Not every time driver did this, conductor did that. Sometimes, passengers, behave yourselves.
One day, on a bus from Obalende, the conductor was collecting fares. At some point, he received a one hundred naira note from a young pregnant female. He asked where she was going and she said Lekki Phase One, and the conductor said her fare was short of fifty naira. She immediately began screaming, saying she had only one hundred naira and he could take it or leave it. The conductor pointed out that he had called out his prices clearly, and so she shouldn’t have entered if she didn’t want to pay. The girl, still screaming like a banshee, said, ‘Can’t you see I’m wearing earpiece?! I didn’t hear you!’
Passengers began piping in: and whose fault is that, they asked. One woman said that she’d noticed the pregnant girl almost get hit by a keke a few minutes ago while they were standing at the bus stop; the pregnant girl hadn’t heard the keke coming because her ears were blocked by the earpiece. An elderly man said with a solemn voice that he’d witnessed an earpiece kill a young man once.
The conductor asked the girl to come down from the bus, but she refused to.
‘I’m not going anywhere!’ she screamed. ‘If you want to beat me, come and try it!’
When the other passengers tried to talk to her she turned on them, and soon she started a fight with the man in the passenger seat in front.
‘I wish you were going to Ajah,’ the man kept saying. ‘You for reach Ajah, then you go know who I be.’
I wondered who exactly he be.
The driver suddenly decided he’d had enough. He stopped the bus to remove the pregnant girl bodily. But he stopped short when his eyes fell on her protruding stomach. He stood silent for a moment.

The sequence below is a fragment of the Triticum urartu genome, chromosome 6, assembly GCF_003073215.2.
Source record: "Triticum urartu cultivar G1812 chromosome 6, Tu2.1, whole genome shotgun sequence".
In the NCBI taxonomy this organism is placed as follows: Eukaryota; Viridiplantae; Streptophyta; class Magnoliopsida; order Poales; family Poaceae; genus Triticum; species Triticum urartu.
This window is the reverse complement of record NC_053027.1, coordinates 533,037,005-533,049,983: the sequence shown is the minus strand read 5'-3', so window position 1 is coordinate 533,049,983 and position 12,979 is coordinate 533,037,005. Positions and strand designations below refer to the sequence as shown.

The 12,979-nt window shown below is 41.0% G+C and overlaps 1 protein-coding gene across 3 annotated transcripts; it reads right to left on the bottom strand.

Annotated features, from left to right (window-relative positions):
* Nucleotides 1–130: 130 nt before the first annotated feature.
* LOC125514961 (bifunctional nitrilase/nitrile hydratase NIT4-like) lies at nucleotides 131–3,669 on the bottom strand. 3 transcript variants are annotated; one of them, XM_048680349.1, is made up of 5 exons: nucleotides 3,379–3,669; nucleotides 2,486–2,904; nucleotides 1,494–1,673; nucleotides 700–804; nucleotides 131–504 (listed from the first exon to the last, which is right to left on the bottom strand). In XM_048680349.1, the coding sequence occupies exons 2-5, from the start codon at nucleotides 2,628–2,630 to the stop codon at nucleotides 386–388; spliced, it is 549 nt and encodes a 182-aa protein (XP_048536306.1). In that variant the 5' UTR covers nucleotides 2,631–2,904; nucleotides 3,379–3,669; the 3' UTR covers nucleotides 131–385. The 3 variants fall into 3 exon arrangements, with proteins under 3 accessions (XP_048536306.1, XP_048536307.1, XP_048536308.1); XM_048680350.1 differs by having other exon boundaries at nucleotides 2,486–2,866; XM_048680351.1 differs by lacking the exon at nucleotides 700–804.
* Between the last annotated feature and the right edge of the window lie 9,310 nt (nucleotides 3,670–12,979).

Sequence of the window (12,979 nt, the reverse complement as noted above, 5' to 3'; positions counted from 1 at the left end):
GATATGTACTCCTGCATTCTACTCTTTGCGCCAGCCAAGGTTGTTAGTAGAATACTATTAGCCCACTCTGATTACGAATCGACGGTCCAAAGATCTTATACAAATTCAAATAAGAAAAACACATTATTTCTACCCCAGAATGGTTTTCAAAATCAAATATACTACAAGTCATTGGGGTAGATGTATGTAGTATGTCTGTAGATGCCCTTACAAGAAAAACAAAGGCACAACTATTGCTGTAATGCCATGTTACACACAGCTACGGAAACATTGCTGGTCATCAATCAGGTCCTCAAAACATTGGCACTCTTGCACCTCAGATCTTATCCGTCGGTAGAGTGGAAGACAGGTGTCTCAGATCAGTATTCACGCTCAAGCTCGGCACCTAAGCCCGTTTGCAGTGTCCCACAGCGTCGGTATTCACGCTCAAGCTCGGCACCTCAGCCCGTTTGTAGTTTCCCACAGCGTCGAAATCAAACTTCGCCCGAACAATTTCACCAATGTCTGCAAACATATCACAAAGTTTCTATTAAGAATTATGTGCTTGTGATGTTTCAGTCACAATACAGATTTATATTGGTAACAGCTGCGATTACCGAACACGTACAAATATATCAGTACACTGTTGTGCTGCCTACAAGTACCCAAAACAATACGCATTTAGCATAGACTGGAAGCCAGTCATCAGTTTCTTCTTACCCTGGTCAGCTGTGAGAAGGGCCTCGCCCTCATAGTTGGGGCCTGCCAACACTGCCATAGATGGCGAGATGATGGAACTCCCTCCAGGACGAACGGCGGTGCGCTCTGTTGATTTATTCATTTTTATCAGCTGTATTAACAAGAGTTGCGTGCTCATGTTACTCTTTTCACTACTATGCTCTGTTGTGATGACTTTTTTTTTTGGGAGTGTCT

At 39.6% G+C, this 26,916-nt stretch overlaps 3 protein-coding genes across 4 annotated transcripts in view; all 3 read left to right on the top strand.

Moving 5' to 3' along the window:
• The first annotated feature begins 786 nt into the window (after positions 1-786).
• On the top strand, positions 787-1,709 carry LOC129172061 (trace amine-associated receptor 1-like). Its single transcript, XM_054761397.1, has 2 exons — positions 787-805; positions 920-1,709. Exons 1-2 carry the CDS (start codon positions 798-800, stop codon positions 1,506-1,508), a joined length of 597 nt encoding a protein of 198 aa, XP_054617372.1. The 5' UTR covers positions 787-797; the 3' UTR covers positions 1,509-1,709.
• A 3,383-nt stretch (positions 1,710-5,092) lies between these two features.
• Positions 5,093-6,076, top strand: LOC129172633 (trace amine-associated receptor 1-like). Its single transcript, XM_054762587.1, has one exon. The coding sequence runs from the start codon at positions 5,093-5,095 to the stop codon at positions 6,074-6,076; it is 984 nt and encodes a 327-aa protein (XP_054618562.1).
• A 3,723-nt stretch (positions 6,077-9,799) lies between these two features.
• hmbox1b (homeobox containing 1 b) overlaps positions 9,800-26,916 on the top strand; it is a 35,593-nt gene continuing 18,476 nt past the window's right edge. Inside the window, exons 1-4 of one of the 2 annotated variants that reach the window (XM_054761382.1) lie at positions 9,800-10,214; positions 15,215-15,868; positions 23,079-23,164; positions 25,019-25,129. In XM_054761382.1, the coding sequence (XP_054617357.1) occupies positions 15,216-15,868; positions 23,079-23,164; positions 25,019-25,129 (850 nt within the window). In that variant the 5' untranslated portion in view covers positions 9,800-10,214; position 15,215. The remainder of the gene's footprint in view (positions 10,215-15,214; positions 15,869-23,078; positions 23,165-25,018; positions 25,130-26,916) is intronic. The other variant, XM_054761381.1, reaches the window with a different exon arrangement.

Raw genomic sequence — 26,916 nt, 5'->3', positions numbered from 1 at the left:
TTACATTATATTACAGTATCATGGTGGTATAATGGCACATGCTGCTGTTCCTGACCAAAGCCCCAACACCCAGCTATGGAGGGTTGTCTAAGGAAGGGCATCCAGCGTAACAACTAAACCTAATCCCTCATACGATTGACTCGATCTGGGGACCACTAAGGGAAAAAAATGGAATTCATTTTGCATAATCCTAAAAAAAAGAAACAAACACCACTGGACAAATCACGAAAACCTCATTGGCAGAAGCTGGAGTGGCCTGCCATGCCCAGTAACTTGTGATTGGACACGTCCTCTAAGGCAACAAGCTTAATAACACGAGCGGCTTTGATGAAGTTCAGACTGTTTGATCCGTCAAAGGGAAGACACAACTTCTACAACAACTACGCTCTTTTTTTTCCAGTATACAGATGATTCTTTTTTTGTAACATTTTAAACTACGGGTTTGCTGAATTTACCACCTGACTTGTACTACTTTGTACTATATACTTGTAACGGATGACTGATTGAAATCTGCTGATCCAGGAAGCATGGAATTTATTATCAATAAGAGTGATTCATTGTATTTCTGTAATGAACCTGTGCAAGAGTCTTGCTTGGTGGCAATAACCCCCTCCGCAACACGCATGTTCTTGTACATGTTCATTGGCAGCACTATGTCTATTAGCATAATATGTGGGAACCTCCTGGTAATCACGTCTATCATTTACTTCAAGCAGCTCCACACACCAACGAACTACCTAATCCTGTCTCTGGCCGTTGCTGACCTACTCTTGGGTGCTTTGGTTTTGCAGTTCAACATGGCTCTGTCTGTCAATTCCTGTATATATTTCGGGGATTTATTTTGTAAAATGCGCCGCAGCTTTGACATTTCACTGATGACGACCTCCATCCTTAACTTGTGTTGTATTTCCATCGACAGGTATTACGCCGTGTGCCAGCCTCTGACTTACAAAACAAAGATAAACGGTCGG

‘This one na devil temptation,’ he said finally. ‘Touch am now, she fit die.’
‘Na you be devil brother!’ the girl shot back. ‘And na you go die. Bastard!’
The driver got back into the bus and drove off. The pregnant girl carried on, cursing everyone who had spoken to her, and their grandmother.
I was on a bus from Yaba to Obalende. The ride was uneventful, hardly Danfo Chronicles Material. Until we got to Obalende. As the bus came down the bridge, with its door open, the driver and conductor spotted four uniformed policemen, complete with rifles, scanning the approaching buses with hungry eyes. They were looking for buses that would begin letting out passengers before they’d reached the bottom of the bridge and Obalende proper. Both driver and conductor knew what was up, and the conductor quickly shut the door. The policemen eyed our bus as it passed by.
A few metres ahead there was a slight build up of traffic and the bus slowed to a stop.
‘No open that door o,’ the driver barked at the conductor, who nodded.
We were in traffic for a only little while when the other passengers began to get impatient, urging the conductor to open the door. He refused; the policemen were watching. Next thing, we looked up and one of the men sitting in front had opened the passenger side door. He and the passenger next to him got off the bus and sauntered away, with the driver and conductor yelling insults at them as they disappeared amongst the bodies.
Before we knew it, the policemen had swooped in. They commanded all the passengers off the bus, even as the driver pleaded and we explained that it wasn’t the driver’s fault. But the policemen weren’t having it. They were settling into the bus and making themselves comfortable as I walked away.